Sovereign Mercia

SOVEREIGN MERCIA is a sovereign state started in 2021and its constitution is here tps://docs.google.com/document/d/1acxAzrD4L5hxUBGCySSZ943UJ9zGH9t833-aKylrgGA/edit?usp=drivesdk

Sovereign Mercia
Mercia flag.png
Formation{{start date|2021}
Location
  • Mercia
King
Nathan Smith

OverviewEdit

Sovereign Mercia was founded in Birmingham in 2008, having previously been the Midlands branch of the Ordo Anno Mundi, established in 1985 with the aim of promoting Anglo-Saxon paganism, taking its inspiration from texts such as the Prose Edda and Oera Linda Book.[1][2][3][4][5] It was also involved in the campaign for access to ancient sacred sites, such as stone circles, following the Battle of the Beanfield at Stonehenge.[6][7][8] Like its predecessor, Sovereign Mercia initially held its annual conference during the Abbots Bromley Horn Dance each September in Staffordshire, and from 2015 at the Middle Earth Festival, Sarehole Mill, Birmingham.[9] Its policies included the establishment of a legislature chosen by lot (sortition), an annually elected head of government, and a Pagan religious order of priestesses to serve as the judiciary and provide the head of state.[10] Birmingham, the largest city in the Midlands, and located at the centre of its transport network, was proposed as the Mercian capital, and was the venue for Pagan & Magical Birmingham, Sovereign Mercia's weekly public moots (meetings), and other events.[11]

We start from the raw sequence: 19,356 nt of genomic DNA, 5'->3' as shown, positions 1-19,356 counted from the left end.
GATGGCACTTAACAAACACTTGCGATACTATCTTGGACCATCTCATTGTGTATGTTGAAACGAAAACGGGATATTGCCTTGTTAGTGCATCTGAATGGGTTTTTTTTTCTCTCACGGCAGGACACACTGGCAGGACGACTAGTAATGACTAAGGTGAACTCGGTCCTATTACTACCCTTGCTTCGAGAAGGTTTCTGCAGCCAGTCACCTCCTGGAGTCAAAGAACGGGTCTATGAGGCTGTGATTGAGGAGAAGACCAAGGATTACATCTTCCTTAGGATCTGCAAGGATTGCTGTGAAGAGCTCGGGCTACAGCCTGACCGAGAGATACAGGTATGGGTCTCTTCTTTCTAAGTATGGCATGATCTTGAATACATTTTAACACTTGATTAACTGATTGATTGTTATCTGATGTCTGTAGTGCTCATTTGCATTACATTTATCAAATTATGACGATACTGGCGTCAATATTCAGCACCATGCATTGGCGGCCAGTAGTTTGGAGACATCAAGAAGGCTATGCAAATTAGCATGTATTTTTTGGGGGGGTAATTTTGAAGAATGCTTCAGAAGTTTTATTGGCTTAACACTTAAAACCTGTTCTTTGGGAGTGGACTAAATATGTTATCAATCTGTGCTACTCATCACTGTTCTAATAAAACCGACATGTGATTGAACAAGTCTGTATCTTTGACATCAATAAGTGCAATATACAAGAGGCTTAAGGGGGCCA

The following 22 historic counties of England were recognised by Sovereign Mercia as constituting Mercia: Bedfordshire, Buckinghamshire, Cambridgeshire, Cheshire, Derbyshire, Gloucestershire, Herefordshire, Hertfordshire, Holland, Huntingdonshire, Isle of Ely, Kesteven, Leicestershire, Lindsey, Lincolnshire, Northamptonshire, Nottinghamshire, Oxfordshire, Rutland, Shropshire, Staffordshire, Warwickshire and Worcestershire.

ReferencesEdit

  1. ^ Central News, Central Independent Television, 25 April 1994
  2. ^ Hex Files, Mike Mercer, ISBN 978-0879517830, Penguin Putnam Inc, 1997
  3. ^ Water Witches, Tony Steele, ISBN 978-1861630490, Capall Bann Publishing, 1998
  4. ^ Pagan Paths: A Guide to Wicca, Druidry, Asatru Shamanism and Other Pagan Practices, Peter Jennings, ISBN 978-0712611060, Rider Publishing, 2002
  5. ^ Pagan Resurrection: A Force for Evil or the Future of Western Spirituality?, Richard Rudgley, ISBN 978-0712680967, Century Publishing, 2006
  6. ^ Prediction Magazine, July 1985
  7. ^ Birmingham Evening Mail, 3 November 1989
  8. ^ Solihull Times, 30 August 1991
  9. ^ Sovereign Mercia: Meetings
  10. ^ Rites and Rituals of Traditional Witchcraft, Tony Steele, ISBN 978-1861631404, Capall Bann Publishing, 2001
  11. ^ Pagan & Magickal B'ham

External linksEdit